For many hard-of-hearing Americans, getting help is now easier – and cheaper.
Hearing aids can now be sold without a prescription from a specialist. Over-the-counter, or OTC, hearing aids began hitting the market in October at prices that can be thousands of dollars less than prescription hearing aids.
According to the Food and Drug Administration, approximately 30 million people in the United States are dealing with hearing loss. However, only 20% of those who can use a hearing aid seek help.
Let’s take a closer look:
TO WHOM IT MAY HELP
FDA approved OTC hearing aids for adults with mild to moderate hearing loss. This may include people who have trouble hearing phone calls or who turn up the TV volume so much that others complain.
This may include people who have difficulty understanding group conversations in noisy places.
OTC hearing aids are not intended for people with more profound hearing loss, which may include those who have difficulty hearing louder sounds such as power tools and cars. They also aren’t for people who have lost hearing suddenly or in one ear, according to Sterling Sheffield, an audiologist who teaches at the University of Florida. Those people should consult a doctor.
Before over-the-counter prescriptions, you should usually have your hearing tested and get hearing aids from a professional. Not so anymore.
But it can be difficult for people to measure their own hearing. You can still choose to see a specialist for that test, which is often covered by insurance, and then get the help yourself. Check your coverage before making an appointment.
There are also a number of apps and surveys available to determine if you need assistance. Some over-the-counter vendors also offer a hearing evaluation or online test.
WHO IS SELLING
Several major retailers now offer OTC hearing aids online and on store shelves.
For example, Walgreens drugstores nationwide sell Lexie Lumen hearing aids for $799. Walmart offers OTC hearing aids from about $200 to $1,000 a pair. Its health centers will provide hearing tests.
Consumer electronics chain Best Buy has OTC hearing aids available online and in nearly 300 stores. The company also offers online hearing evaluations, and store employees receive training on the stages of hearing loss and how to fit the devices.
In total, there are more than ten manufacturers producing different models of OTC hearing aids.
According to Sheffield, new devices will make up the majority of the OTC market as they develop. Some may be prescription hearing aids that are only suitable for people with mild to moderate hearing loss.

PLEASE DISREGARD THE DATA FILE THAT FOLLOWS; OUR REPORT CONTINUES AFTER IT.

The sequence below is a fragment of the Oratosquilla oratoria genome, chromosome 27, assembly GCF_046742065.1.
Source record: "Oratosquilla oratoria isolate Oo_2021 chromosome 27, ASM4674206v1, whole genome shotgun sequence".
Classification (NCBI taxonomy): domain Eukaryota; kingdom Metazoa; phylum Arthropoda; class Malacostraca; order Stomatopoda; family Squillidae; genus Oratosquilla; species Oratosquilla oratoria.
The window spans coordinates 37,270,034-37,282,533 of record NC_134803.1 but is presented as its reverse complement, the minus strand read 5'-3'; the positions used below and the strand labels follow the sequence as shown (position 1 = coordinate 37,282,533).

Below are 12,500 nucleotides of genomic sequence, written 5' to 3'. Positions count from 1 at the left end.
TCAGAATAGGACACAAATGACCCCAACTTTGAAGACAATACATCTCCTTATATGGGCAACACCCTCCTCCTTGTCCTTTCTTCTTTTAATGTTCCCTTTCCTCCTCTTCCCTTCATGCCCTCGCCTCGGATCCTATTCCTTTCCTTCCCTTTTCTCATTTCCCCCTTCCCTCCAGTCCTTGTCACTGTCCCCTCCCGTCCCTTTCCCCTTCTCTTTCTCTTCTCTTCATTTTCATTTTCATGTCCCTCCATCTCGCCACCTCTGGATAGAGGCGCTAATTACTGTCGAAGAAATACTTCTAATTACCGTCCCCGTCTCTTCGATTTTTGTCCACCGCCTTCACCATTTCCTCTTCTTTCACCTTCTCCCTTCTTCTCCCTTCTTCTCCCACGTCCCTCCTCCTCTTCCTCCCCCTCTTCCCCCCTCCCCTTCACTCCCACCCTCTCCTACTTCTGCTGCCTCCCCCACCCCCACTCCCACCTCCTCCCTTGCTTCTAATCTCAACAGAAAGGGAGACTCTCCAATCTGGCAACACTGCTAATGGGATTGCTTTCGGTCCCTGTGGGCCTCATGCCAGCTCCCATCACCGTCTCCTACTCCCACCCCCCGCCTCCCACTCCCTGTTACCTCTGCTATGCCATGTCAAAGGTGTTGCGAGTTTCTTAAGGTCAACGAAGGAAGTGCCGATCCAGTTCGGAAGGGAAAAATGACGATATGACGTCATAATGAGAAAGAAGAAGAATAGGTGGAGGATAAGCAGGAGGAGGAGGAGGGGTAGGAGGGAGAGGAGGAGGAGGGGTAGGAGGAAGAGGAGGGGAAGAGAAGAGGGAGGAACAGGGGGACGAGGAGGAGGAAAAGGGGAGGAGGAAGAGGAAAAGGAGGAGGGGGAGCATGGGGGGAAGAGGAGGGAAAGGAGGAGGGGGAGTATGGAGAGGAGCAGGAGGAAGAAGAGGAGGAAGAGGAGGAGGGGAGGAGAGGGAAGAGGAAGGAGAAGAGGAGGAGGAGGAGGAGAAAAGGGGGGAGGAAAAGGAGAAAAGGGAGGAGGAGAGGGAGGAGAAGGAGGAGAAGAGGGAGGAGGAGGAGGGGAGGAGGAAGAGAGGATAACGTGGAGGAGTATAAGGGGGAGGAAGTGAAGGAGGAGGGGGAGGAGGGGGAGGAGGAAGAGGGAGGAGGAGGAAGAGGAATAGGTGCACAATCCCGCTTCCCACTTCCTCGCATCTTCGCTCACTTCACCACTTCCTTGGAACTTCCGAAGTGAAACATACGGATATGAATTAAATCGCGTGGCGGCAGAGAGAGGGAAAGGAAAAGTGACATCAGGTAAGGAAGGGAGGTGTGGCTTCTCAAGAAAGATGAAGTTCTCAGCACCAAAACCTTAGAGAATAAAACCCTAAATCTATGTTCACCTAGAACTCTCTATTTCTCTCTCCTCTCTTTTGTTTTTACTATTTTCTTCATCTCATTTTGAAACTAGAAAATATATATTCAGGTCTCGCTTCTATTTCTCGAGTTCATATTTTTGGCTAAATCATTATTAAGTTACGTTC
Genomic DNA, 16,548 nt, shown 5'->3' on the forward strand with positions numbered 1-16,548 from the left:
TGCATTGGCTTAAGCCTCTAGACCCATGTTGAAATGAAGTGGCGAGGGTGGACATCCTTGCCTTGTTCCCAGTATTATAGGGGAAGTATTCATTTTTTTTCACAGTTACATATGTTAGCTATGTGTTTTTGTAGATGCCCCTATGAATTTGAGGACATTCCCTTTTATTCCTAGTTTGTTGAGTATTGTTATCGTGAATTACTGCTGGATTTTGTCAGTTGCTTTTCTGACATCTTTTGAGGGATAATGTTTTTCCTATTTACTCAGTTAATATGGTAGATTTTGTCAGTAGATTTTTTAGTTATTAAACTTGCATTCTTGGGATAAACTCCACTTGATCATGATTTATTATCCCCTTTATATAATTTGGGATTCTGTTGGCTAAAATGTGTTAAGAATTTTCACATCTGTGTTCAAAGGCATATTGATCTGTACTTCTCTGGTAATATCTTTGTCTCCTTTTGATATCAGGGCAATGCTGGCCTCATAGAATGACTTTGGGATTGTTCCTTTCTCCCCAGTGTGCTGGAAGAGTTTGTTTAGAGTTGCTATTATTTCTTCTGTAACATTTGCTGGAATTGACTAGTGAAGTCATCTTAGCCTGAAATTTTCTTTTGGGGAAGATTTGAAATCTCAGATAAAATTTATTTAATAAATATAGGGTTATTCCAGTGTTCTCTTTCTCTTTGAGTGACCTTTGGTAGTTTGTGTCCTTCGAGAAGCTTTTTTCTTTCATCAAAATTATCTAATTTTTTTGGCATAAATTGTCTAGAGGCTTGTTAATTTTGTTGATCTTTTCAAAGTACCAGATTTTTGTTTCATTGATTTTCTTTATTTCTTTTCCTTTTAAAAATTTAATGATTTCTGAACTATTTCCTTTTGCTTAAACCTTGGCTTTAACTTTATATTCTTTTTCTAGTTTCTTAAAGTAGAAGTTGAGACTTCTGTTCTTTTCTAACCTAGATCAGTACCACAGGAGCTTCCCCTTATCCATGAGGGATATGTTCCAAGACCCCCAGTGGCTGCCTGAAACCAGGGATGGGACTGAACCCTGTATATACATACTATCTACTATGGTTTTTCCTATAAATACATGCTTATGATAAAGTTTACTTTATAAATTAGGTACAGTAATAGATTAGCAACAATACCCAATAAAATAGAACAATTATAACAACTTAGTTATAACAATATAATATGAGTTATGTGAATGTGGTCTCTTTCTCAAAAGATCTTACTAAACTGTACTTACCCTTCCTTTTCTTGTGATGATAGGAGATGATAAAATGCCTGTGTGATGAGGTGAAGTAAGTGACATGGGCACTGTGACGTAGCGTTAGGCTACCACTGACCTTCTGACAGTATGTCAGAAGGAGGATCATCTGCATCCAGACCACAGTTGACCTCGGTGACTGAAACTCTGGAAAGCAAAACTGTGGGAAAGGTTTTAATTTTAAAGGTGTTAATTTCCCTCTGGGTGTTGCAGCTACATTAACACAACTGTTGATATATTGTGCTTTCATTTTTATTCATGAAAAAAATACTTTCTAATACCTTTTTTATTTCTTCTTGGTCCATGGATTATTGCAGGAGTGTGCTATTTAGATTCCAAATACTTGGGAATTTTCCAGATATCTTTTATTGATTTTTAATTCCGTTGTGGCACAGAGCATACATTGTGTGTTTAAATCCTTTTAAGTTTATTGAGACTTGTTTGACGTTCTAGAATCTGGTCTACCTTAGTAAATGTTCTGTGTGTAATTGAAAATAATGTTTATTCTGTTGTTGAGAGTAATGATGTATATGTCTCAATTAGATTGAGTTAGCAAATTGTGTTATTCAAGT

Catherine Palmer, a hearing specialist at the University of Pittsburgh, says buyers should expect more devices to come and go.
“It will be a long time before this is resolved,” he said.
WHAT TO WATCH
Look for the OTC label on the box. Hearing aids approved by the FDA for over-the-counter sale require OTC labeling.
This will help distinguish OTC hearing aids from cheaper devices that are sometimes labeled as sound or hearing amplifiers. — called a personal sound amplification product, or PSAP. Although they are often marketed to the elderly, they are designed to produce sounds louder for people with normal hearing in certain environments, such as hunting. Boosters are not FDA reviewed.
“People really need to read the descriptions,” said Barbara Kelley, executive director of the American Hearing Loss Association.
And check the return policy. This is important because people generally need a few weeks to get used to them and make sure they work in situations where they are needed most. This can be on the phone or in noisy offices or restaurants.
Does the company that sells the OTC devices offer a manual or software to help with installation, compatibility, and sound adjustments? A specialist can also help, but expect to pay for an office visit that is rarely covered by insurance.
Hearing aids aren’t complicated, Sheffield says, but putting them on isn’t as simple as wearing reading glasses.
“If you’ve never tried or worn hearing aids, then you might need some help,” she said.
Most OTC hearing aids will cost between $500 and $1,500 a pair, Sheffield said. He noted that some can earn up to 3000 dollars.
And this is not a one-time cost. They may need to be replaced every five years.
Over-the-counter prices could drop further as the market matures, hearing experts say. But they’re cheaper than their prescription counterparts, which can already sell for more than $5,000.
The bad news is that hearing aid insurance is spotty. Some Medicare Advantage plans cover devices that require a prescription, but regular Medicare does not. There are discounts out there, including those offered by Medicare Advantage insurer UnitedHealthcare in partnership with AARP.
Buyers can also pay for the devices with money set aside in health savings accounts or flexible spending accounts.
Don’t try to save money by buying just one hearing aid. According to the American Academy of Audiology, people need to have the same level of hearing in both ears to be able to tell where a sound is coming from.
Follow Tom Murphy on Twitter: @thpmurphy
The Associated Press Department of Health and Science receives support from the Science and Education Media Group of the Howard Hughes Medical Institute. AP is solely responsible for all content.